RNA Polymerase Subunit StructuresThe first subunit structures for a eukaryotic RNA polymerase (polymerase II) were reported independently by Pierre Chambon and Rutter and their colleagues in 1971, but they were incomplete. We should note in passing that Chambon named his three polymerases A, B, and C, instead of I, II, and III, respectively. However, the I, II, III nomenclature of Roeder and Rutter has become the standard. We now have very good structural information on all three polymerases from a variety of eukaryotes. The structures of all three polymerases are quite complex, with 14, 12, and 17 subunits in polymerases I, II, and III, respectively. Polymerase II is by far the best studied, and we will focus the rest of our discussion on the structure and function of that enzyme.
Polymerase II StructureFor enzymes as complex as the eukaryotic RNA polymerases it is difficult to tell which polypeptides that co purify with the polymerase activity are really subunits of the enzymes and which are merely contaminants that bind tightly to the enzymes. One way of dealing with this problem would be to separate the putative subunits of a polymerase and then see which polypeptides are really required to reconstitute polymerase activity. Although this strategy worked beautifully for the prokaryotic polymerases, no one has yet been able to reconstitute a eukaryotic nuclear polymerase from its separate subunits. Thus, one must try a different tack. Another way of approaching this problem is to fi nd the genes for all the putative subunits of a polymerase, mutate them, and determine which are required for activity. This has been accomplished for one enzyme: polymerase II of baker’s yeast, Saccharomyces cerevisiae. Several investigators used traditional methods to purify yeast polymerase II to homogeneity and identified 10 putative subunits. Later, some of the same scientists discovered two other subunits that had been hidden in the earlier analyses, so the current concept of the structure of yeast polymerase II includes 12 subunits. The genes for all 12 subunits have been sequenced, which tells us the amino acid sequences of their products. The genes have also been systematically mutated, and the effects of these mutations on polymerase II activity have been observed.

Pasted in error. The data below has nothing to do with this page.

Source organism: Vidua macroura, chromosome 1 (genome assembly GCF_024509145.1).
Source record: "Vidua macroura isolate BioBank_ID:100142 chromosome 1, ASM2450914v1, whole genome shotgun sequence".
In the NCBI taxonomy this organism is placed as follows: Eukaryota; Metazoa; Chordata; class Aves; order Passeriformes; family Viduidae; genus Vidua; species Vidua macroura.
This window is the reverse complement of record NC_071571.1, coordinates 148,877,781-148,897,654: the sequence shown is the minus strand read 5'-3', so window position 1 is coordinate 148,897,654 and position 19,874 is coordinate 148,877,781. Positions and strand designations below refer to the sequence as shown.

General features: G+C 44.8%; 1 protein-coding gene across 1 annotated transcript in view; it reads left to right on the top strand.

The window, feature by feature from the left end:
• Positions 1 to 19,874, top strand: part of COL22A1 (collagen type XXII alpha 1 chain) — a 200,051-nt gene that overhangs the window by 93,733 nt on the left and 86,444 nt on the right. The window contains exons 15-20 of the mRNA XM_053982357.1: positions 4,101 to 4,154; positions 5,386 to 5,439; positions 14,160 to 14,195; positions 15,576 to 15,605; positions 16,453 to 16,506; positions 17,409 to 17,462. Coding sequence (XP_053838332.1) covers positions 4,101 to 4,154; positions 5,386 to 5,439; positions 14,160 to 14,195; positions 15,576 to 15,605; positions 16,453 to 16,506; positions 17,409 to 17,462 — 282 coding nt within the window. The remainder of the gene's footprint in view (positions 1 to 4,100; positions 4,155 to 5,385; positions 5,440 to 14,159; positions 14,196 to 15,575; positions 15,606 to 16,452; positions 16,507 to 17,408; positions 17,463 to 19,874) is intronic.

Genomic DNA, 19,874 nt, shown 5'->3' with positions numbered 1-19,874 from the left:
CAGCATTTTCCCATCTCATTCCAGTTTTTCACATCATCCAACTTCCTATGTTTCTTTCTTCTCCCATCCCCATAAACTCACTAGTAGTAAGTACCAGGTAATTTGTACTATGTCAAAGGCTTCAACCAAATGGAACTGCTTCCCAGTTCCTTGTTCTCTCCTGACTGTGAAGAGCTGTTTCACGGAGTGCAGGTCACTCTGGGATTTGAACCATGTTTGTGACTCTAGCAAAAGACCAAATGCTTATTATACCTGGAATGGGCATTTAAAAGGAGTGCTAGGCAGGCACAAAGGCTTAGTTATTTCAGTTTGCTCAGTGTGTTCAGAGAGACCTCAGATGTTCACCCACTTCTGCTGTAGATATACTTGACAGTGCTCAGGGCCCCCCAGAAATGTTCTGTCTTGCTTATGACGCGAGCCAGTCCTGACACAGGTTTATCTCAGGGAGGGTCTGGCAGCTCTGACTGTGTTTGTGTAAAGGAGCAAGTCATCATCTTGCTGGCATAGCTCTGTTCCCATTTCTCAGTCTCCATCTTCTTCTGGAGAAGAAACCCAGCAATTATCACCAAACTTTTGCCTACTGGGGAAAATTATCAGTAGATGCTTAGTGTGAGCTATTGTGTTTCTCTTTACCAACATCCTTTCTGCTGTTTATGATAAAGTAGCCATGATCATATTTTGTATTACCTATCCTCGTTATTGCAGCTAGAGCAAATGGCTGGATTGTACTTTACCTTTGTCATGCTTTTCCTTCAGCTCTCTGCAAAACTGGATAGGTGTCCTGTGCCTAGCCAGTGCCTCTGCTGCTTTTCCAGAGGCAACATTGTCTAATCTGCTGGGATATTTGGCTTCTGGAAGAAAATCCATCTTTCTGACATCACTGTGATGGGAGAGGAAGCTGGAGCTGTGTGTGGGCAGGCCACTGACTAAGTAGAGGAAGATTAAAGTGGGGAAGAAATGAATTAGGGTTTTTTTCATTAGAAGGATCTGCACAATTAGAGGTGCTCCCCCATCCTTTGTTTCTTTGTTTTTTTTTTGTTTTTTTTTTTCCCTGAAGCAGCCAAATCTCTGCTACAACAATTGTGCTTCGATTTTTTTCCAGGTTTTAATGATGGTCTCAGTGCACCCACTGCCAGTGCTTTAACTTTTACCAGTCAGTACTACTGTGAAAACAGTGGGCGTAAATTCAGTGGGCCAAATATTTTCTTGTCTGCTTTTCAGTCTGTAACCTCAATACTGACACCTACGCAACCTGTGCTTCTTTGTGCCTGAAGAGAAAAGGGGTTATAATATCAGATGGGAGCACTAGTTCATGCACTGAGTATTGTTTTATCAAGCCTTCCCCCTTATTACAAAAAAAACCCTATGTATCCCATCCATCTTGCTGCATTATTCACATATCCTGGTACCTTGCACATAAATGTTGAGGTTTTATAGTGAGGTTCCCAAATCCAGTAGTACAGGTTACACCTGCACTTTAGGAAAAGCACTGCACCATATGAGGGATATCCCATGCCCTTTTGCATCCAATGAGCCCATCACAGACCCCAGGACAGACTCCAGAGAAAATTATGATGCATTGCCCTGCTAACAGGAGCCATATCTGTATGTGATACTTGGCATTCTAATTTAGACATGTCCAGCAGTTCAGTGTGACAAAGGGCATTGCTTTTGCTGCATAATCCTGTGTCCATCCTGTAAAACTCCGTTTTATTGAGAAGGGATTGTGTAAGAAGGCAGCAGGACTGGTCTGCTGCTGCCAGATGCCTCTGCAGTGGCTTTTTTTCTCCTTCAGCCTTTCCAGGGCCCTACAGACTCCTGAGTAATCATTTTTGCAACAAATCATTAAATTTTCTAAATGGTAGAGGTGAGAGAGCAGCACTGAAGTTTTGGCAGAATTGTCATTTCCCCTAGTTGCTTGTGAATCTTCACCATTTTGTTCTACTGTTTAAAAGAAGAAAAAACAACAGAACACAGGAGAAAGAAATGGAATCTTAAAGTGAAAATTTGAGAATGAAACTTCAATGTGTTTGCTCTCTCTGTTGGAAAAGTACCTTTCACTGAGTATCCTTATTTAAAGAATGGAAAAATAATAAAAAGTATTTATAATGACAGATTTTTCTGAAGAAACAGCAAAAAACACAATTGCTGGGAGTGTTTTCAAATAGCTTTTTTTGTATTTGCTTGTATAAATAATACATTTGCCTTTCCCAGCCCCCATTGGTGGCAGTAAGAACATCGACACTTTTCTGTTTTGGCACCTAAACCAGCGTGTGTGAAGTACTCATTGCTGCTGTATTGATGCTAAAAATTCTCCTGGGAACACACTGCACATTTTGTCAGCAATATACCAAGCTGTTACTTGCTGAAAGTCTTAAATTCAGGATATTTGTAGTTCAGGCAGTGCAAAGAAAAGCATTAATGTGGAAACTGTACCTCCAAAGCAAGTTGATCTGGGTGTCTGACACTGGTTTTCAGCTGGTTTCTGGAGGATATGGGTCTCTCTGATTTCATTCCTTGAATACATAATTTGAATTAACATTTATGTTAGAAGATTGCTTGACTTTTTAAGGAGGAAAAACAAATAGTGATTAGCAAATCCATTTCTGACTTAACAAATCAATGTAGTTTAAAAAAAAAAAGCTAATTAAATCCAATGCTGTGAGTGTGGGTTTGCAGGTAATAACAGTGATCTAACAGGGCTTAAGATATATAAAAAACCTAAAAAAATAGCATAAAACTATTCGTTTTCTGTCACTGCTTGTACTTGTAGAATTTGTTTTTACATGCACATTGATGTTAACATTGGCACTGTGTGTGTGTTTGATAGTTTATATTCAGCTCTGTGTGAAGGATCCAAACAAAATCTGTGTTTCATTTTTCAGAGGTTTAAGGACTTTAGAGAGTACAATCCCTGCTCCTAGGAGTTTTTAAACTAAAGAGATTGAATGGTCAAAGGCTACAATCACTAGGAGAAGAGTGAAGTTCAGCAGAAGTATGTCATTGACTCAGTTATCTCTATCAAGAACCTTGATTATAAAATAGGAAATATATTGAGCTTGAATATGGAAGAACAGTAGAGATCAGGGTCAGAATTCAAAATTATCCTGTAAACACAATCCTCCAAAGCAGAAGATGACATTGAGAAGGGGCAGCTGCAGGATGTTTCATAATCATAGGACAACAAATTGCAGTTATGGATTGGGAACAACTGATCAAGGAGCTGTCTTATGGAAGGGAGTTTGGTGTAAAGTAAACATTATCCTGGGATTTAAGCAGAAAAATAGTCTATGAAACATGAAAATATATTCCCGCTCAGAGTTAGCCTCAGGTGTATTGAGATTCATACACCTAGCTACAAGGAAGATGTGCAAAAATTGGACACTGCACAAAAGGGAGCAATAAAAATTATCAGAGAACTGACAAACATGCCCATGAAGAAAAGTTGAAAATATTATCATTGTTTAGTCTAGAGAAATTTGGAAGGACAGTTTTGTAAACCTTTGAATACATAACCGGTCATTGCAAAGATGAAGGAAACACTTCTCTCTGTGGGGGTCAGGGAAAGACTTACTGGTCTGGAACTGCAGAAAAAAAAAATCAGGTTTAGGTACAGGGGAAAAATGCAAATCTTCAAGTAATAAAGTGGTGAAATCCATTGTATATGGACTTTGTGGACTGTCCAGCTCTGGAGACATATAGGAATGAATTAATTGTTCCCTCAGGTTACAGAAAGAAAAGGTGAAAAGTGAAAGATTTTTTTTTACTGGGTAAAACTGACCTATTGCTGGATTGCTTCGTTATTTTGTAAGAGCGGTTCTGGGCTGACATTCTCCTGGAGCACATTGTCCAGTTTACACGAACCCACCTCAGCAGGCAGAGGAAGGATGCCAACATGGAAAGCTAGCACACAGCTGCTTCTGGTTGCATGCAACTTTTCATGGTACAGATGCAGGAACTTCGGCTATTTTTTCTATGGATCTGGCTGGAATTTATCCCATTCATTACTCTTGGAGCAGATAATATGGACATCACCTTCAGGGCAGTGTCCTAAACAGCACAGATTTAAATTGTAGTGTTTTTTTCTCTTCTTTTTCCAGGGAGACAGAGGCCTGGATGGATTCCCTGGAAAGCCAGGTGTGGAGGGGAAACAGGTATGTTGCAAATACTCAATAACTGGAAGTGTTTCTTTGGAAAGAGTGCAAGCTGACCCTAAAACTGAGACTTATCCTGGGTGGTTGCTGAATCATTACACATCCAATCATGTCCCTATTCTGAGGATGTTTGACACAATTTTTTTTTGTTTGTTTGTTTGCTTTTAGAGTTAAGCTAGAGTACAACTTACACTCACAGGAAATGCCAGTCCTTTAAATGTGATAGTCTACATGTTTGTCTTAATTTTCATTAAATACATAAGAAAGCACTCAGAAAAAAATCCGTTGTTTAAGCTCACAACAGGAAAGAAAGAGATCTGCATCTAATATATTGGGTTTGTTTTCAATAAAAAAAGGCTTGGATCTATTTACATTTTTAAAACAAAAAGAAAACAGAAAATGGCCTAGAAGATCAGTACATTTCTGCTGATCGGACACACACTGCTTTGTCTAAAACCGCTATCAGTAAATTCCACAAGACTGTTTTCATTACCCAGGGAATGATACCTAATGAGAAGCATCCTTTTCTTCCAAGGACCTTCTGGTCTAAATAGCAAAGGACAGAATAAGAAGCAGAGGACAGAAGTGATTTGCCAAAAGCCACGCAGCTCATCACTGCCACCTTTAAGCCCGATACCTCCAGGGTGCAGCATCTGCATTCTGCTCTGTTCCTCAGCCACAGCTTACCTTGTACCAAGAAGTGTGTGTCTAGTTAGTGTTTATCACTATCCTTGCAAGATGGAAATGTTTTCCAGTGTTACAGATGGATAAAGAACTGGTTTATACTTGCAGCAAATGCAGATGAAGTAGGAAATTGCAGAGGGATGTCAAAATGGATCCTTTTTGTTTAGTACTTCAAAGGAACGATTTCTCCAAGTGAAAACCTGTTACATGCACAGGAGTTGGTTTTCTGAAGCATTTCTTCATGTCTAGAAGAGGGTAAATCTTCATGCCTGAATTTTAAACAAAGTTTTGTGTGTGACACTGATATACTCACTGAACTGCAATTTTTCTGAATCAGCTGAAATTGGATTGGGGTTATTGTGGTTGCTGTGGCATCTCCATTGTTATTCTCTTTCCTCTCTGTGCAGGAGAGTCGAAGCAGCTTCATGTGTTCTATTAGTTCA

How do the structures of polymerases I and III compare with this polymerase II structure? First, all the polymerase structures are complex—even more so than the structures of the bacterial polymerases. Second, all the structures are similar in that each contains two large (greater than 100 kD) subunits, plus a variety of smaller subunits. In this respect, these structures resemble those of the prokaryotic core polymerases, which contain two high-molecular-mass subunits (b and b9) plus three low-molecular-mass subunits (two a’s and an v). In fact, as we will see later in this chapter, an evolutionary relationship is evident between three of the prokaryotic core polymerase subunits and three of the subunits of all of the eukaryotic polymerases. In other words, the three eukaryotic polymerases are related to the prokaryotic polymerase and to one another.
Richard Young and his coworkers originally identified 10 polypeptides that are authentic polymerase II subunits, or at least tightly bound contaminants. The method they used is called epitope tagging, in which they attached a small foreign epitope to one of the yeast polymerase II subunits (Rpb3) by engineering its gene. Then they introduced this gene into yeast cells lacking a functional Rpb3 gene, labeled the cellular proteins with either 35S or 32P, and used an antibody directed against the foreign epitope to precipitate the whole enzyme. After immuno precipitation, they separated the labeled polypeptides of the precipitated protein by SDS-PAGE and detected them by autoradiography. Figure presents the results. This single-step purification method yielded essentially pure polymerase II with 10 apparent subunits. We can also see a few minor polypeptides, but they are equally visible in the control in which wild-type enzyme, with no epitope tag, was used. Therefore, they are not polymeraseassociated. Figure shows a later SDS-PAGE analysis of the same polymerase, performed by Roger Kornberg and colleagues, which distinguished 12 subunits. Rpb11 had coelectrophoresed with Rpb9, and Rpb12 had coelectrophoresed with Rpb10, so both Rpb11 and Rpb12 had been missed in the earlier experiments.